PEER EDITING IS AN EFFECTIVE WAY FOR STUDENTS TO LEARN FROM EACH OTHER, ENHANCE THEIR EDITING SKILLS, AND IMPROVE COMMUNICATION.
Resources to Empower Student Writers
- Every writing teacher knows the hours it takes to read students’ essays and leave personalized constructive feedback for each writer.
- Too often, kids look at the grade, then file the essay away without much consideration to our corrections and wise recommendations for improvement.
- These FIVE FREE resources empower students to use teacher feedback, peer editing, and reflection to significantly improve their skills.
PERSONALIZED WRITING CHECKLIST
- This activity prompts students to examine their evaluated essay then categorize weaknesses using a rubric with the following foci: CONTENT, ORGANIZATION, MECHANICS, MLA FORMAT.
- On a table with cells dedicated to each focus, students describe the errors that they made or weakness that were noted in their essays. The completed activity then becomes a checklist for their next writing assignment.
- I usually have students submit their checklists with their next essay, so I can differentiate my grading. If I notice that a student has the same mechanical errors on two assignments, for example pronoun/antecedent agreement, I’ll attach a handout and exercise to the essay for him to complete. Sometimes, I can group kids according to such weaknesses and devote a class to their working on grammar activities while I can roam the room and explain the skill.
GROWING FROM FEEDBACK
- This activity alleviates teachers’ frustration over kids ignoring our feedback. With the return of evaluated essays, students receive a table with cells labeled COMMENT, ERROR, CORRECTION, OR QUESTION.
- Students review their essay, copy the teacher’s comment in a cell, write the erroneous sentence in the next, then follow with a corrected sentence OR a question if they are unsure about the problem.
- Collecting these charts, checking corrections, and answering individual questions provides focus and saves time and is a great alternative to students submitting full revisions of their work.
- This revision letter is a creative option that prompts kids to note their writing challenges, reflect, and have some fun with a different writing format.
- Students write a letter in which they praise, reprove, encourage, and inspire themselves.
- These are fun to read and give the kids a break from formal essay writing.
MID-YEAR REFLECTION LETTER
- Another letter that prompts reflection and inspires confidence is the Mid-Year Reflection Letter which directs kids to dig through their writing folder, find their essays, order them chronologically, then note their improvement.
- Students then write a letter describing their writing progress, strengths, weakness, triumphs, and tragedies.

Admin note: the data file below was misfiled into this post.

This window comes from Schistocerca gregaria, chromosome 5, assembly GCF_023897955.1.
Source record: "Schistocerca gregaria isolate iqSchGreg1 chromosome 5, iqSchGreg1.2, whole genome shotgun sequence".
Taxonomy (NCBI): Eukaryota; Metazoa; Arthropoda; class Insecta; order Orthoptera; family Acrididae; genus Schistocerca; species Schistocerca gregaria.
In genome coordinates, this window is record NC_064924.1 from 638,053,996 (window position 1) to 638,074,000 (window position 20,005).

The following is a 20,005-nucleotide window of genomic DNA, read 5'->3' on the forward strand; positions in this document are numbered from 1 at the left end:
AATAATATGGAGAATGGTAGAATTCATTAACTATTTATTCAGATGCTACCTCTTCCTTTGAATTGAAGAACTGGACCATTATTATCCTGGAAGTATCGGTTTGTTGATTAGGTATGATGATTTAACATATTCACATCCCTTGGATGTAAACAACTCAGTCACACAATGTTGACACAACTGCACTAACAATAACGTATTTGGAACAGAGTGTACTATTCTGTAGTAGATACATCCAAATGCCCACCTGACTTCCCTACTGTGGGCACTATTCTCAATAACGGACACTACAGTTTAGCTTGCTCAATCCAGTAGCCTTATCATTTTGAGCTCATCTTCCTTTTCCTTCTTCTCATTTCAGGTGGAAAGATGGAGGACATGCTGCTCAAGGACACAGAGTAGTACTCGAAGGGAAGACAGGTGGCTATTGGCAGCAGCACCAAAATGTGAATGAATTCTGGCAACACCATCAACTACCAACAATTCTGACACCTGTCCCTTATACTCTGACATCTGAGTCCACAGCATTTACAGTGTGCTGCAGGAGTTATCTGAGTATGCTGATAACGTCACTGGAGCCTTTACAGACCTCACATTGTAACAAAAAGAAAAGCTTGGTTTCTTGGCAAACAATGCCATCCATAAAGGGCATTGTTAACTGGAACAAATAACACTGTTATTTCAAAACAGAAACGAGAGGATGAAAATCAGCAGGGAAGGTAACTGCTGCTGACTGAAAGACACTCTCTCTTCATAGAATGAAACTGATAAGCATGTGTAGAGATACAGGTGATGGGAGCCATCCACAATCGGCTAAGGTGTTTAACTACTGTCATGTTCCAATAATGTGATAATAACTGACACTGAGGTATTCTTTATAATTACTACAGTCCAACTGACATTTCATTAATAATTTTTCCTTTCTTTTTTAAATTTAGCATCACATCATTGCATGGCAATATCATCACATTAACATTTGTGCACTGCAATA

- The special feature of this activity is that they are to address the letter to themselves, their teacher, and their folks. Too often older kids don’t share their work with folks at home, but this activity compels them to share and hopefully get some support and accolades.
- This resource is not editable (sorry). You’ll like it though, it’s universal, the format is nice, and has engaging graphics and color.
LETTER TO PEER EDITOR
This activity is a great way to have kids read their own writing critically. Students partner to peer edit and their conversation is scripted in the form of a letter. “Dear [peer], I see in the introduction of your essay and your thesis statement that you will prove______________.... The letter/script continues to address the main points, development, signal phrases, transitions, citations, etc. and conclusion. They finish with remarks about specific skills that their peer should address.
- As a reminder, at the bottom of the final page is a list of signal phrases and transitional words for reference.
- This is a great activity to enhance collaboration and communication skills.
TOP TEN POSTER---A BONUS!
I have students create a Top Ten list of what they should remember to check on each of their essays. Each student has different strengths and weaknesses, but they love to share their posters. I have students post a selfie of themselves with their poster hung in their workspace at home. I then create a bulletin board featuring them all. Many are creative with Snapchat filters and special hats or makeup!
AVAILABLE AS A PDF AND I HAVE ADDED A DIGITAL LAYER USING THE TPT EASEL ACTIVITIES TOOL.
Lots of fun.
I hope you find these resources helpful!
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Have a pleasant day! Lori O